For a decade, an intensive shadowing program at Florida Hospital has helped prepare Rollins undergrads for careers in medicine.
Brandon McNichol ’18 (Photo by Scott Cook | Illustration by Cliff Manspeaker)
Lauryn Falcone ’13 will never forget the pregnant woman who showed up at the emergency room with a mysterious purple rash on her extremities.
Falcone carefully watched events unfold that tense January day as a senior participating in Rollins’ Pre-Med Observership Program. Standing alongside Florida Hospital doctors and University of Central Florida medical students, she gained valuable firsthand experience in a profession that soon became her calling.
What caused it? Could her baby be in danger? How about the health of others?
Doctors took every precaution and scrambled to find answers, eventually settling on a diagnosis of Neisseria meningitidis. Fortunately, this highly contagious bacterial infection was also highly treatable. After some antibiotics and a stint in the airborne isolation unit, mother and child would be OK.
“That was a real eye-opener for me, and it planted a seed,” says Falcone. “It was the first time I thought seriously about how the skin can tell us so much about the body. It was a ‘wow’ moment that made me consider this for a career.”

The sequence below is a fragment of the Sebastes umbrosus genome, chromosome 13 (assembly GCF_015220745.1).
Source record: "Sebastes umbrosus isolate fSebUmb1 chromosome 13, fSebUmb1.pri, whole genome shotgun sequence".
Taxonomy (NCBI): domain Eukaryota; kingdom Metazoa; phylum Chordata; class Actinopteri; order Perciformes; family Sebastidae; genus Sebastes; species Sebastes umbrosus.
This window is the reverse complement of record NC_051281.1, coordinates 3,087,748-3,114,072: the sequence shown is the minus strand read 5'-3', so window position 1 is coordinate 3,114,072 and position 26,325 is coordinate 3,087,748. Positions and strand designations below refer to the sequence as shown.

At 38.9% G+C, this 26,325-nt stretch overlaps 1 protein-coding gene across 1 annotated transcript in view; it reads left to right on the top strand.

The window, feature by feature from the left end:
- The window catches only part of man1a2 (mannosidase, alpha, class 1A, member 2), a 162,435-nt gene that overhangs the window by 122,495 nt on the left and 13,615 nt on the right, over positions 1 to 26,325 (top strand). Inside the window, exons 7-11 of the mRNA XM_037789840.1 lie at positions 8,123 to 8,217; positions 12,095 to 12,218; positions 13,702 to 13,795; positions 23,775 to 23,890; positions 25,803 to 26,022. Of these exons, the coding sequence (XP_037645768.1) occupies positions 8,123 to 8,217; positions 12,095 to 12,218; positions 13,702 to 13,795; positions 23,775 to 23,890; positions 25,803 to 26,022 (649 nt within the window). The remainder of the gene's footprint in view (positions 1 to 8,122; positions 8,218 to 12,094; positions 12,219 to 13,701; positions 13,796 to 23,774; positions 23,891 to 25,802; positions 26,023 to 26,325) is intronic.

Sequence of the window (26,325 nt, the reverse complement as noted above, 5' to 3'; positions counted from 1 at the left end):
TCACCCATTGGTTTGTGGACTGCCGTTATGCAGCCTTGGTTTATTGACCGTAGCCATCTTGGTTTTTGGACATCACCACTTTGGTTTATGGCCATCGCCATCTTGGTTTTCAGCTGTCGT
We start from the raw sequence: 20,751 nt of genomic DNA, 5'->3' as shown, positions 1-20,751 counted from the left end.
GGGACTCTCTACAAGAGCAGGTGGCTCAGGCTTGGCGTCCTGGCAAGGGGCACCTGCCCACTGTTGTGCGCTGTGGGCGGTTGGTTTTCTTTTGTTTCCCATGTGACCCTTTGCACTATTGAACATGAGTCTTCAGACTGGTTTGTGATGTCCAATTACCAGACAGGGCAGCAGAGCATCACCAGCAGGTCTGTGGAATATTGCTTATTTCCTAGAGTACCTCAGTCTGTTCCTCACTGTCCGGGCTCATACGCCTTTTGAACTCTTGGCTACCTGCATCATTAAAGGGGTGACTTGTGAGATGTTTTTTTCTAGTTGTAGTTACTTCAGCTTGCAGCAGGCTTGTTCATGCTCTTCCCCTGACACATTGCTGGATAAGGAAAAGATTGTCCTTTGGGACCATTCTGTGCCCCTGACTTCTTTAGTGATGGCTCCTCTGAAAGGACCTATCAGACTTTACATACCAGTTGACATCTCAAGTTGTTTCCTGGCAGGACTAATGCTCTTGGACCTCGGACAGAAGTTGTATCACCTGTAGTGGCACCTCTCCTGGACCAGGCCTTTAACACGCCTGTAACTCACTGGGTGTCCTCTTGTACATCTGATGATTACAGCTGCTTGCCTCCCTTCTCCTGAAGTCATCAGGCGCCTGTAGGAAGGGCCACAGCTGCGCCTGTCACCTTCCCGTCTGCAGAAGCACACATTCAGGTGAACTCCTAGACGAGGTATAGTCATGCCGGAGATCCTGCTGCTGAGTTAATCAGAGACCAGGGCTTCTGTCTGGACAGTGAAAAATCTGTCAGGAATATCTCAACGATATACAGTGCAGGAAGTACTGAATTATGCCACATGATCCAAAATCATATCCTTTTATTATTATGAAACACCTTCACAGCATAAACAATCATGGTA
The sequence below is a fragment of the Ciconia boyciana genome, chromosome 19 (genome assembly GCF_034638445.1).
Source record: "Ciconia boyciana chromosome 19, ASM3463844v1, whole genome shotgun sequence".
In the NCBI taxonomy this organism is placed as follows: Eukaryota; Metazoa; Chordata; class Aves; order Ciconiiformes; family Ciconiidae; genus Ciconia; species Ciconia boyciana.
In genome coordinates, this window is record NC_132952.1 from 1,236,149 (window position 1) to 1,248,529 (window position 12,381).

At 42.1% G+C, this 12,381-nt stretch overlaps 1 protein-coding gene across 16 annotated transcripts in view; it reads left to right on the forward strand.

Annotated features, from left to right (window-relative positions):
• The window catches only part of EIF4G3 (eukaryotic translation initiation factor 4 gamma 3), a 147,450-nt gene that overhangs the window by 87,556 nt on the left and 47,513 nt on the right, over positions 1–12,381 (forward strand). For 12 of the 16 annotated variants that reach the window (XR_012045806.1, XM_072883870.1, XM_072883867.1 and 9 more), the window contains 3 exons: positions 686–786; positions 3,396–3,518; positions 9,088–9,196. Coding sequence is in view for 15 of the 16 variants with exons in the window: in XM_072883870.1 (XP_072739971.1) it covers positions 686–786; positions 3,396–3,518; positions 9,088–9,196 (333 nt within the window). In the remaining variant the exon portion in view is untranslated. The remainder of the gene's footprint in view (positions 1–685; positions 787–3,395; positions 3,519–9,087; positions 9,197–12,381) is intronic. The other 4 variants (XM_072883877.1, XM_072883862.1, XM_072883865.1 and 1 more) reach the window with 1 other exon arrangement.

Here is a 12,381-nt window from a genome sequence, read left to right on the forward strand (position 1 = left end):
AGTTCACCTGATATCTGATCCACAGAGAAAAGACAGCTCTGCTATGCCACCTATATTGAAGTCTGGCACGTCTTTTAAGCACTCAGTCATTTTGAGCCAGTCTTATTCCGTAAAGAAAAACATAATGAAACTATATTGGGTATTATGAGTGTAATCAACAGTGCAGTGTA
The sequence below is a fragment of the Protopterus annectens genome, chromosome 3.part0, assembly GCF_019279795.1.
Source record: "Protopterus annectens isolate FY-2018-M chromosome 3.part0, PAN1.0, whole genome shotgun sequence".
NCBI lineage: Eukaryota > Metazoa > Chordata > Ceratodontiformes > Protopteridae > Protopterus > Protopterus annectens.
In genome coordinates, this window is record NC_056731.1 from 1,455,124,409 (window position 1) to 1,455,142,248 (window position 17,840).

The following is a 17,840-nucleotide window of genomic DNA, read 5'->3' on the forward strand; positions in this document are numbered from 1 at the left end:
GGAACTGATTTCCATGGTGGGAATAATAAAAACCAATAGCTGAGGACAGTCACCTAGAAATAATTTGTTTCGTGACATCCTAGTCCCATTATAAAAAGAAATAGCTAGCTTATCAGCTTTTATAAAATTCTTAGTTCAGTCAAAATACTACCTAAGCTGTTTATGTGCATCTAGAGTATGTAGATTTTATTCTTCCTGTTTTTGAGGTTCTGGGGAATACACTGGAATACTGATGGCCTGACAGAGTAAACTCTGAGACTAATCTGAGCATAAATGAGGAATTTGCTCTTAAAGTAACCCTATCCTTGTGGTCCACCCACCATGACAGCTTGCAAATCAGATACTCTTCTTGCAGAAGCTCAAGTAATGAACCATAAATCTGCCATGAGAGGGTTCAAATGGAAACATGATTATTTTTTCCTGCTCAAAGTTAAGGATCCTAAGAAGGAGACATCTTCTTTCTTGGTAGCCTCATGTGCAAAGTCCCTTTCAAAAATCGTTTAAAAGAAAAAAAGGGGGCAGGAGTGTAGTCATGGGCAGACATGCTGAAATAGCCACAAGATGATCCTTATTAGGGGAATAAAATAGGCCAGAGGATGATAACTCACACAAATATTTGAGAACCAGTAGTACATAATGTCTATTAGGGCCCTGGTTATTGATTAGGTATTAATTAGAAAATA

Falcone will start her residency in dermatology next year at West Virginia University, where she has attended the School of Medicine since summer 2013. As a candidate in the dual-degree MD/PhD program, Falcone splits her time between labs, research, and working at a branch of the National Institute of Occupational Safety and Health, studying the toxicity of welding fumes. On track to graduate in 2020, she plans to conduct clinical and translational research, with the ultimate goal of teaching in a large academic environment.
For Falcone and many students like her, the medical journey might culminate at a big hospital or university—but it all began at a small liberal arts school in Winter Park.